Derek Walcott Biography

Derek Walcott gave the West Indies a voice. In his plays, poetry, and critical essays, Walcott has long sought to unearth independent identities for the people of the West Indies and to explore the aftereffects of colonization. To do so, Walcott employs a rich mixture of images and language, particularly in his most famous play, Dream on Monkey Mountain. As both poet and dramatist, his writing is a mélange—an appropriate approach given the mixture of cultures in the West Indies. He also uses language to explore his postcolonial concerns by mixing local tongues with English, highlighting the unique identities of West Indian people. In doing so, Walcott’s writing underscores the rich, unique, and complicated culture of the Caribbean.

Facts and Trivia

  • In 1959, Walcott founded the Trinidad Theatre Workshop, which seeks to promote works of West Indian theater.
  • Though his writing style developed apart from Latin American literature, Walcott’s work draws many parallels to the magical realism movement.
  • Walcott’s epic poem Omeros, a reimagining of the Odyssey, won the Nobel Prize for Literature in 1992.
  • Walcott teaches at Boston University and cofounded in 1981 the Boston Playwright’s Theatre, which specializes in performing new plays.
  • One of Walcott’s less successful ventures was cowriting the Broadway musical The Capeman with musician Paul Simon. The costly production was plagued by troubles and poor reviews, closing quickly after its premiere.


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In Castries, capital of the small Caribbean island of St. Lucia, Derek Alton Walcott and his twin brother, Roderick, were born January 23, 1930. Their mother, Alix, was a teacher in a Methodist primary school, while their father, Warwick, was a civil official and a gifted artist. Although Walcott lost his father when he was hardly a year old, fatherly guidance was provided by the St. Lucian painter Harold Simmons, the mentor commemorated in Walcott’s autobiographical poem Another Life.

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Being of mixed blood—his grandfathers were white Dutch and English, his grandmothers black—and the son of Protestants in a predominantly Catholic island, Walcott experienced from an early age the schizophrenia of New World blacks and mulattoes in an alien environment. While childhood in a colonial backwater island might seem disadvantageous, Walcott believes that his classroom exposure to traditional Western culture—Greek, Roman, and British—was vitally enriching. Combining this with his informal contact with African slave tales and life in the streets, he learned to admire both currents of his dual heritage. Early evidence of his gift for cultural synthesis appears in one of Walcott’s first plays, Henri Christophe. This dramatization of the famous black rebel general is couched in the poetic images and the elaborate language of Elizabethan England.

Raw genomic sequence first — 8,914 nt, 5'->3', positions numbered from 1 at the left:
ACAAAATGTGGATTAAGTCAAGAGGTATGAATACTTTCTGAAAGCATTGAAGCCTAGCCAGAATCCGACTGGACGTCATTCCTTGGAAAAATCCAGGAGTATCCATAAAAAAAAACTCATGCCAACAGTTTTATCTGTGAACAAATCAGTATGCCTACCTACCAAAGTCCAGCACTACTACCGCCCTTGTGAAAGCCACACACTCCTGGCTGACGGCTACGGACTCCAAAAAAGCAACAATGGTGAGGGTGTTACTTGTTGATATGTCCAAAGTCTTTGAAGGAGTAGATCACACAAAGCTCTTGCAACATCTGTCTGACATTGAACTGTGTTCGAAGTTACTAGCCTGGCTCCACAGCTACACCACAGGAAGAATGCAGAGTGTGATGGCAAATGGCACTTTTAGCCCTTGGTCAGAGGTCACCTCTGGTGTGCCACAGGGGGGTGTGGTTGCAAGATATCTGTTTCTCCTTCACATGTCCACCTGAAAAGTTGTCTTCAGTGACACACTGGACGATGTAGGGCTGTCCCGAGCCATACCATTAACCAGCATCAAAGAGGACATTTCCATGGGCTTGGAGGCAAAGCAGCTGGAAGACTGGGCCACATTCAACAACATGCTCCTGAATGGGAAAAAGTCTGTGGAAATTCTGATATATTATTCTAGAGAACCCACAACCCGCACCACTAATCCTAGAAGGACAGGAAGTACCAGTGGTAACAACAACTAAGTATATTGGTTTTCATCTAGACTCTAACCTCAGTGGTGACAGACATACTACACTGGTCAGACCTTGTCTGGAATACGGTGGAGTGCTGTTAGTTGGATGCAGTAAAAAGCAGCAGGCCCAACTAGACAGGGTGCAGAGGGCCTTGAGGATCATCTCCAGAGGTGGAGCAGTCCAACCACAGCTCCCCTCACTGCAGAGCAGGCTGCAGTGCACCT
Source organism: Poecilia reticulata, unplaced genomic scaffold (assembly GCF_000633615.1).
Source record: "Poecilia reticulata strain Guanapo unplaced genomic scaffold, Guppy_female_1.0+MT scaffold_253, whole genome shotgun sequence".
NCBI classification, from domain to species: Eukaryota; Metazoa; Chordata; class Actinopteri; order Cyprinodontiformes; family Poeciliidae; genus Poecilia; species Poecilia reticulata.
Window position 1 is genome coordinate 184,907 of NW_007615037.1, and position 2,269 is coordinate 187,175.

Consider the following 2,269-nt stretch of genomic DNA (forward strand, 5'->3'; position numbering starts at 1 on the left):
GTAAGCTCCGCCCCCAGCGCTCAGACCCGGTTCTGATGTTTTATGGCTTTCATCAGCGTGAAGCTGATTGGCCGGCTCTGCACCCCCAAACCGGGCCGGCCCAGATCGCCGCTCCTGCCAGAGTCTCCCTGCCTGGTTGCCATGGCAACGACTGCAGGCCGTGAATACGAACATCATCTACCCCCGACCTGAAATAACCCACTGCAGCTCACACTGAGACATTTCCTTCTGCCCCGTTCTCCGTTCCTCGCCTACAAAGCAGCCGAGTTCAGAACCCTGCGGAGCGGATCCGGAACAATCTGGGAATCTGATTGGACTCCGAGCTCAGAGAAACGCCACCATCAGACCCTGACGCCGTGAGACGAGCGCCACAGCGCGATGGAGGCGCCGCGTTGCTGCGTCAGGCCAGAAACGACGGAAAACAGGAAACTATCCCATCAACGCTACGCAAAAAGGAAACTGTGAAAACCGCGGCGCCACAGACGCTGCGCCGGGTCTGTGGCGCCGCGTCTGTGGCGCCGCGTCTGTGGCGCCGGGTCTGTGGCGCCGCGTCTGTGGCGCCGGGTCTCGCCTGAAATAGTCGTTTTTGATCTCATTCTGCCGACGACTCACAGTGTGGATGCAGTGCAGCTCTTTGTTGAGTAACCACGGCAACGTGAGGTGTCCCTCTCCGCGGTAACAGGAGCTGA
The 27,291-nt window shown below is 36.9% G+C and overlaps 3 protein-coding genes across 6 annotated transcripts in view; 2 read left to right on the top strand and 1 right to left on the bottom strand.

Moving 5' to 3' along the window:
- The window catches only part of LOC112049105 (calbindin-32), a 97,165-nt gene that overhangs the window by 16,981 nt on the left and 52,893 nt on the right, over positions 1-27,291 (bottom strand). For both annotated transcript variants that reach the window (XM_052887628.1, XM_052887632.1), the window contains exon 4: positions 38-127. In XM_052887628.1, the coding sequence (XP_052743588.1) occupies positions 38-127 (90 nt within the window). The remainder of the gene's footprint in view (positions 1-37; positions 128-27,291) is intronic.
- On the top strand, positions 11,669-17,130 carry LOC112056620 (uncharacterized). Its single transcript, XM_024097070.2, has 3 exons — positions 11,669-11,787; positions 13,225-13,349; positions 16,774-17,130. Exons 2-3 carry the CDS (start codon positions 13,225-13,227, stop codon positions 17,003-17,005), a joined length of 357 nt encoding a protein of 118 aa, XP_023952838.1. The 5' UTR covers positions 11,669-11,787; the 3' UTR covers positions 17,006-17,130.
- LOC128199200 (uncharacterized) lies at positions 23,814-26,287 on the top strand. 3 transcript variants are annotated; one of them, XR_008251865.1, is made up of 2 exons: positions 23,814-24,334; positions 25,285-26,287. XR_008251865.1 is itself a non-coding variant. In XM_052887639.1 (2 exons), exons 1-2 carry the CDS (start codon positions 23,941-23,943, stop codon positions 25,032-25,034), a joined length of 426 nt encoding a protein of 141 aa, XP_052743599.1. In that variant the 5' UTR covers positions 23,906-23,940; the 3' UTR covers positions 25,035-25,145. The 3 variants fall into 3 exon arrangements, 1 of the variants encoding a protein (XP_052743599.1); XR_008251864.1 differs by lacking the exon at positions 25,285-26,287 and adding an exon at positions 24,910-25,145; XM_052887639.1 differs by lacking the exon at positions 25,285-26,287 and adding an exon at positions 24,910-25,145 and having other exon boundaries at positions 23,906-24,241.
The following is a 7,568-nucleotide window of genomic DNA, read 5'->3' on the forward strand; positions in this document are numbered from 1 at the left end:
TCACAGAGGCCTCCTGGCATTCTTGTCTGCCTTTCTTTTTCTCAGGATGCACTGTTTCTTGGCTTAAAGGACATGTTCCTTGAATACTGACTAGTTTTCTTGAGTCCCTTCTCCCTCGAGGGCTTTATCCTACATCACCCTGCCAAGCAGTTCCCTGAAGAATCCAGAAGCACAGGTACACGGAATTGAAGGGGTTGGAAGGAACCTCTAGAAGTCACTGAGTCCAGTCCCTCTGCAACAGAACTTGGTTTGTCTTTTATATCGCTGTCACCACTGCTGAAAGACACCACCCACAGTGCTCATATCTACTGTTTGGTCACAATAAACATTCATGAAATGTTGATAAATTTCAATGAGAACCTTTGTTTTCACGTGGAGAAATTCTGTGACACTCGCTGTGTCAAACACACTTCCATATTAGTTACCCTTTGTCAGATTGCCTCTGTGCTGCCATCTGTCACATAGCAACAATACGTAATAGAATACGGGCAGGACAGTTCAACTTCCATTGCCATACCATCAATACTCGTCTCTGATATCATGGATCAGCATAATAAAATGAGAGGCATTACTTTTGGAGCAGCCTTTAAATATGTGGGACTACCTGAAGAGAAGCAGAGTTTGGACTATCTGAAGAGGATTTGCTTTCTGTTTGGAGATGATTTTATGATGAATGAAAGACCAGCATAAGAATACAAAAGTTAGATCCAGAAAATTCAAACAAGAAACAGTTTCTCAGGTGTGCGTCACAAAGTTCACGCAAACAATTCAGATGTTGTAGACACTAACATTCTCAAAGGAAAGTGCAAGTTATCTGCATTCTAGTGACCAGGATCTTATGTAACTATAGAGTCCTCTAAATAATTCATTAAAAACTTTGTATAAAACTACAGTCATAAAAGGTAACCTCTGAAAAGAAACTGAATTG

In order to provide an outlet for his drama, Walcott and his brother founded the St. Lucia Arts Guild in 1950, the same year in which Walcott was awarded a scholarship to pursue advanced education at the University of the West Indies in Mona, Jamaica. His graduation in 1953 was followed in 1954 by his marriage to Faye Moyston. Four years later, as a result of a Rockefeller Foundation grant to study theater in New York, Walcott reached a major turning point in his career.

Two specific influences in New York seem to have given Walcott the impetus to launch his professional career. First was his discovery, through Bertolt Brecht, of Asian theater. In Brecht there were precedents for using the ritual, mime, symbolic gestures, rhythmic movement, and music of Walcott’s native background. Second was Walcott’s realization that there were precious few major roles for black actors in the standard repertoire. Thus, he resolved to return to the islands and create a style of drama that would be suited to the multifarious elements of the West Indian...

(The entire section contains 2906 words.)

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Critical Essays